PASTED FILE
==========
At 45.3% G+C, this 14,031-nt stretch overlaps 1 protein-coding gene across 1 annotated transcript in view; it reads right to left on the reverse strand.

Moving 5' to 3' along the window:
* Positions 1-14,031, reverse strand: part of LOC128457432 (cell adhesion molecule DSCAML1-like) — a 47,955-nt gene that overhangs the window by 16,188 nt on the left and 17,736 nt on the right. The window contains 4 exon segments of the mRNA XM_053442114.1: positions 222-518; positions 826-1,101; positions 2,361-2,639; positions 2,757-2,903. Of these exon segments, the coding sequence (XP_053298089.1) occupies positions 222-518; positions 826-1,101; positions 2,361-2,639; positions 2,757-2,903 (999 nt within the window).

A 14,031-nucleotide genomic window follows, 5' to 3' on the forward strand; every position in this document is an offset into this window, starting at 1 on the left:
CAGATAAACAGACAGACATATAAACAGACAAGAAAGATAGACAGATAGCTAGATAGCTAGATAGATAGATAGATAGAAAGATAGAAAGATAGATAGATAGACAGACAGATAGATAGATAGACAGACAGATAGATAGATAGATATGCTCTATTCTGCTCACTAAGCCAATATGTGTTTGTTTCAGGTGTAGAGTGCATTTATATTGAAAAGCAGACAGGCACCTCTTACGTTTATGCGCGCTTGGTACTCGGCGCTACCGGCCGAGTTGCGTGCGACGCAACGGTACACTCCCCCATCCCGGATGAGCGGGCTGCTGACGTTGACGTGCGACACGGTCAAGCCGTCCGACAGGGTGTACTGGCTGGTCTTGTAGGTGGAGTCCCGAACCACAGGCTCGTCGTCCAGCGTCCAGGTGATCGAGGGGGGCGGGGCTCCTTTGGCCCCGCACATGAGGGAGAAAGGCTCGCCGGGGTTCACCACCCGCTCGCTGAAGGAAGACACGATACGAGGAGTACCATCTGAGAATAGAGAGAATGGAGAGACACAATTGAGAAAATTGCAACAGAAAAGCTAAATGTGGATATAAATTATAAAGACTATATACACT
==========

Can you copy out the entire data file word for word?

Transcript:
At 45.3% G+C, this 14,031-nt stretch overlaps 1 protein-coding gene across 1 annotated transcript in view; it reads right to left on the reverse strand.

Moving 5' to 3' along the window:
* Positions 1-14,031, reverse strand: part of LOC128457432 (cell adhesion molecule DSCAML1-like) — a 47,955-nt gene that overhangs the window by 16,188 nt on the left and 17,736 nt on the right. The window contains 4 exon segments of the mRNA XM_053442114.1: positions 222-518; positions 826-1,101; positions 2,361-2,639; positions 2,757-2,903. Of these exon segments, the coding sequence (XP_053298089.1) occupies positions 222-518; positions 826-1,101; positions 2,361-2,639; positions 2,757-2,903 (999 nt within the window).

A 14,031-nucleotide genomic window follows, 5' to 3' on the forward strand; every position in this document is an offset into this window, starting at 1 on the left:
CAGATAAACAGACAGACATATAAACAGACAAGAAAGATAGACAGATAGCTAGATAGCTAGATAGATAGATAGATAGAAAGATAGAAAGATAGATAGATAGACAGACAGATAGATAGATAGACAGACAGATAGATAGATAGATATGCTCTATTCTGCTCACTAAGCCAATATGTGTTTGTTTCAGGTGTAGAGTGCATTTATATTGAAAAGCAGACAGGCACCTCTTACGTTTATGCGCGCTTGGTACTCGGCGCTACCGGCCGAGTTGCGTGCGACGCAACGGTACACTCCCCCATCCCGGATGAGCGGGCTGCTGACGTTGACGTGCGACACGGTCAAGCCGTCCGACAGGGTGTACTGGCTGGTCTTGTAGGTGGAGTCCCGAACCACAGGCTCGTCGTCCAGCGTCCAGGTGATCGAGGGGGGCGGGGCTCCTTTGGCCCCGCACATGAGGGAGAAAGGCTCGCCGGGGTTCACCACCCGCTCGCTGAAGGAAGACACGATACGAGGAGTACCATCTGAGAATAGAGAGAATGGAGAGACACAATTGAGAAAATTGCAACAGAAAAGCTAAATGTGGATATAAATTATAAAGACTATATACACT